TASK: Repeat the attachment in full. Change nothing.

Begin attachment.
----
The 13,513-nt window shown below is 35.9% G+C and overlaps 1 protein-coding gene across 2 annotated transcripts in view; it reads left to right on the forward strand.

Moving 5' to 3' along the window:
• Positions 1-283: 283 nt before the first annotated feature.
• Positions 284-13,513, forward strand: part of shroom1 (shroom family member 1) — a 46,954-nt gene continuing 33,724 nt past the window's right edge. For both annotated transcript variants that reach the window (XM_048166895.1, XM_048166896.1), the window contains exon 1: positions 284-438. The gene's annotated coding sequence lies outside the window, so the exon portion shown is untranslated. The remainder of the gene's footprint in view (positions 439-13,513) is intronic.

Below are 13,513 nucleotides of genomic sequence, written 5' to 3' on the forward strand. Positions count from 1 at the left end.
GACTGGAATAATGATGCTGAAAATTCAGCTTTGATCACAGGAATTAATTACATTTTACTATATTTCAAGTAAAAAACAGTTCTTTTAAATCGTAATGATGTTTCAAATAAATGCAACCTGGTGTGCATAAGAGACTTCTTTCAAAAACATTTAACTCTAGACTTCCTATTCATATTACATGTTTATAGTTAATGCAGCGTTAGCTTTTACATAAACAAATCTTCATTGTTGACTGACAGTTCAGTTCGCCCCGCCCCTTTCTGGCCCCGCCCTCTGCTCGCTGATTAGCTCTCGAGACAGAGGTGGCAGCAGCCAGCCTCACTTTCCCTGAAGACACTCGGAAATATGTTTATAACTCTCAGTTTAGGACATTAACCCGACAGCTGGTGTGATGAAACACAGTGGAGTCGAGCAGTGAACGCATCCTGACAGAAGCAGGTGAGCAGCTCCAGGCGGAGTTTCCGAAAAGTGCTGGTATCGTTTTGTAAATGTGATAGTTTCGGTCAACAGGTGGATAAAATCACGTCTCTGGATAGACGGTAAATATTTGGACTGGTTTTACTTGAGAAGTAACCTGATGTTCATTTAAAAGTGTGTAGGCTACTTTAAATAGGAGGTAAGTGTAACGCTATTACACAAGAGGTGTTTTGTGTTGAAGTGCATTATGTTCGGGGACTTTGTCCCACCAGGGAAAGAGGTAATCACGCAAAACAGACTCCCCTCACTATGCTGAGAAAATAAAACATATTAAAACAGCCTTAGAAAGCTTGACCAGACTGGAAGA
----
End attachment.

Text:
The 13,513-nt window shown below is 35.9% G+C and overlaps 1 protein-coding gene across 2 annotated transcripts in view; it reads left to right on the forward strand.

Moving 5' to 3' along the window:
• Positions 1-283: 283 nt before the first annotated feature.
• Positions 284-13,513, forward strand: part of shroom1 (shroom family member 1) — a 46,954-nt gene continuing 33,724 nt past the window's right edge. For both annotated transcript variants that reach the window (XM_048166895.1, XM_048166896.1), the window contains exon 1: positions 284-438. The gene's annotated coding sequence lies outside the window, so the exon portion shown is untranslated. The remainder of the gene's footprint in view (positions 439-13,513) is intronic.

Below are 13,513 nucleotides of genomic sequence, written 5' to 3' on the forward strand. Positions count from 1 at the left end.
GACTGGAATAATGATGCTGAAAATTCAGCTTTGATCACAGGAATTAATTACATTTTACTATATTTCAAGTAAAAAACAGTTCTTTTAAATCGTAATGATGTTTCAAATAAATGCAACCTGGTGTGCATAAGAGACTTCTTTCAAAAACATTTAACTCTAGACTTCCTATTCATATTACATGTTTATAGTTAATGCAGCGTTAGCTTTTACATAAACAAATCTTCATTGTTGACTGACAGTTCAGTTCGCCCCGCCCCTTTCTGGCCCCGCCCTCTGCTCGCTGATTAGCTCTCGAGACAGAGGTGGCAGCAGCCAGCCTCACTTTCCCTGAAGACACTCGGAAATATGTTTATAACTCTCAGTTTAGGACATTAACCCGACAGCTGGTGTGATGAAACACAGTGGAGTCGAGCAGTGAACGCATCCTGACAGAAGCAGGTGAGCAGCTCCAGGCGGAGTTTCCGAAAAGTGCTGGTATCGTTTTGTAAATGTGATAGTTTCGGTCAACAGGTGGATAAAATCACGTCTCTGGATAGACGGTAAATATTTGGACTGGTTTTACTTGAGAAGTAACCTGATGTTCATTTAAAAGTGTGTAGGCTACTTTAAATAGGAGGTAAGTGTAACGCTATTACACAAGAGGTGTTTTGTGTTGAAGTGCATTATGTTCGGGGACTTTGTCCCACCAGGGAAAGAGGTAATCACGCAAAACAGACTCCCCTCACTATGCTGAGAAAATAAAACATATTAAAACAGCCTTAGAAAGCTTGACCAGACTGGAAGA